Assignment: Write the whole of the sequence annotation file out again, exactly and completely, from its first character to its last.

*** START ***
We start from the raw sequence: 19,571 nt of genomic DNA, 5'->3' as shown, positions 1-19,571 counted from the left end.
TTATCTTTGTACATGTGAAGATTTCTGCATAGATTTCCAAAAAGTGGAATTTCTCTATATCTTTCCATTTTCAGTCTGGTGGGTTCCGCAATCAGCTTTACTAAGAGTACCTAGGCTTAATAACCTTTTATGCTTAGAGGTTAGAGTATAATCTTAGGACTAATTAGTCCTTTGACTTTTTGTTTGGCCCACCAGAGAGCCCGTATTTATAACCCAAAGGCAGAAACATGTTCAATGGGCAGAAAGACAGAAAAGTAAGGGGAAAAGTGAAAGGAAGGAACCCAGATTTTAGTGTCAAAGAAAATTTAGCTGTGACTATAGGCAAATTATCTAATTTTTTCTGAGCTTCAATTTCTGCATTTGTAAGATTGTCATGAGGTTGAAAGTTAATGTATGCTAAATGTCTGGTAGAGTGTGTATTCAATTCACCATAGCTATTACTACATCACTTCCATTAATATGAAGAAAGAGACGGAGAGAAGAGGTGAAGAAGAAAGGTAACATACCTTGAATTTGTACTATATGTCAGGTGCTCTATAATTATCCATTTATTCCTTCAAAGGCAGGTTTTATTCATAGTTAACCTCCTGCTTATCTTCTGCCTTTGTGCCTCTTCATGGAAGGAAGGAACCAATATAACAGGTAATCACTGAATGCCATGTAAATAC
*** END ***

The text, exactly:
We start from the raw sequence: 19,571 nt of genomic DNA, 5'->3' as shown, positions 1-19,571 counted from the left end.
TTATCTTTGTACATGTGAAGATTTCTGCATAGATTTCCAAAAAGTGGAATTTCTCTATATCTTTCCATTTTCAGTCTGGTGGGTTCCGCAATCAGCTTTACTAAGAGTACCTAGGCTTAATAACCTTTTATGCTTAGAGGTTAGAGTATAATCTTAGGACTAATTAGTCCTTTGACTTTTTGTTTGGCCCACCAGAGAGCCCGTATTTATAACCCAAAGGCAGAAACATGTTCAATGGGCAGAAAGACAGAAAAGTAAGGGGAAAAGTGAAAGGAAGGAACCCAGATTTTAGTGTCAAAGAAAATTTAGCTGTGACTATAGGCAAATTATCTAATTTTTTCTGAGCTTCAATTTCTGCATTTGTAAGATTGTCATGAGGTTGAAAGTTAATGTATGCTAAATGTCTGGTAGAGTGTGTATTCAATTCACCATAGCTATTACTACATCACTTCCATTAATATGAAGAAAGAGACGGAGAGAAGAGGTGAAGAAGAAAGGTAACATACCTTGAATTTGTACTATATGTCAGGTGCTCTATAATTATCCATTTATTCCTTCAAAGGCAGGTTTTATTCATAGTTAACCTCCTGCTTATCTTCTGCCTTTGTGCCTCTTCATGGAAGGAAGGAACCAATATAACAGGTAATCACTGAATGCCATGTAAATAC